Workers march in Chicago for hike in minimum wage

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Workers marched in the city's Loop in support of an increase of the minimum wage. (WLS)

Low-wage workers marched Tuesday afternoon in Chicago calling for an increase in the minimum wage.

Cook County's minimum wage jumps to $10 an hour, but at least 20 suburbs are opting out of the increase. Fight for $15, along with other groups, held several events Tuesday raising awareness about how the low wages impacts workers and their families.

At about 5 p.m., despite the drizzle, hundreds of people gathered at Daley Plaza with plans to march through the Loop to Michigan Avenue and end at the Rock 'n' Roll McDonald's in the River North neighborhood.

"It's quite shameful and disappointing to see any elected official not listening to the voters, not listening to the facts, and not doing what the community want and what workers need," said Shelly Ruzicka, of Arise Chicago.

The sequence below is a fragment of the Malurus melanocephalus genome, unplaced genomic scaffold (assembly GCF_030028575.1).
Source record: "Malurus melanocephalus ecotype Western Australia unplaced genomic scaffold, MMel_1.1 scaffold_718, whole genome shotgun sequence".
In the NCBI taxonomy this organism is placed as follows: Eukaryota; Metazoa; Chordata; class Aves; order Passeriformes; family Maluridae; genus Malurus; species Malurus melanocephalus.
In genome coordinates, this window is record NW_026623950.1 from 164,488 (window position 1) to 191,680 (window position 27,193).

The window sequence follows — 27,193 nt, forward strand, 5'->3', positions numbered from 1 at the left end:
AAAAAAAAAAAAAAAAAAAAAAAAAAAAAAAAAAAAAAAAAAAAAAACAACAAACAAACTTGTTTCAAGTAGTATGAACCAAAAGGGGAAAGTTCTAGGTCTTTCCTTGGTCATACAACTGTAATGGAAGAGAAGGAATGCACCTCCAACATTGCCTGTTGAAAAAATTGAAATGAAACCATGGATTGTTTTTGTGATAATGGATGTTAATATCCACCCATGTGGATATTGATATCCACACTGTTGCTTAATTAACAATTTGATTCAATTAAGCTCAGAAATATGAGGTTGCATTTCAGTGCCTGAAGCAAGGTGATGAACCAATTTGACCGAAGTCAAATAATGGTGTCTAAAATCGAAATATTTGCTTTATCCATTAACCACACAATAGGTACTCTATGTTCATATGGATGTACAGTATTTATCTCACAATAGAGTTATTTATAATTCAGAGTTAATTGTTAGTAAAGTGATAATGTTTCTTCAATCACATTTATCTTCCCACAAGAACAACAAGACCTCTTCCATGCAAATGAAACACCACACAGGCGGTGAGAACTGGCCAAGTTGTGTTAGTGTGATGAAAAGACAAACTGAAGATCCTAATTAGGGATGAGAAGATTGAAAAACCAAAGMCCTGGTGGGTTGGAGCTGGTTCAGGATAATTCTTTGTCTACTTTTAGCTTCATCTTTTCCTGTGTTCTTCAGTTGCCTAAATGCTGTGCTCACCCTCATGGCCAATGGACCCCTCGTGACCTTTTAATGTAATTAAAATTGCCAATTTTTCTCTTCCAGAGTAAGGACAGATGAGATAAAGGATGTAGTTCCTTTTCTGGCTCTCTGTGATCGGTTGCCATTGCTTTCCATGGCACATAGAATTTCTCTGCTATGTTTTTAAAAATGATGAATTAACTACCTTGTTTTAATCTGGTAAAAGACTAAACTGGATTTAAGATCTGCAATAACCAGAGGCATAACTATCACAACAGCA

Arise Chicago is working to maintain the minimum wage increase in the Cook County suburbs.

"These are pretty basic human rights. They're both policies that have been statistically proven to improve local economies, to actually support local businesses and obviously support workers," Ruzicka said.

Gloria Castaneda would have appreciated the increase. The working mother tells us she worked for the same Northbrook company for 23 years, topping out at $11.75 an hour. She said in Spanish that she had to work two jobs to pay her bills.

Arlington Heights opted out earlier this month, citing already-higher wages for their skilled workforce.

Jon Ridler, of the Arlington Heights Chamber of Commerce, said: "Sixty-eight percent of the respondents said they are already paying above minimum wage over the age of 18."

Last year, Cook County officials voted to increase the minimum wage from $8.25 to $10 an hour starting in July with more increases to follow.

On Tuesday, Frank Shuftan, spokesman for the Cook County Board president, said: "We believe that those communities that are choosing to opt out of these ordinances are being extremely short-sighted. Incrementally higher wages mean that more money is put into, not taken out of, the economy."

Opponents of the higher minimum wage say it prohibits business expansion.

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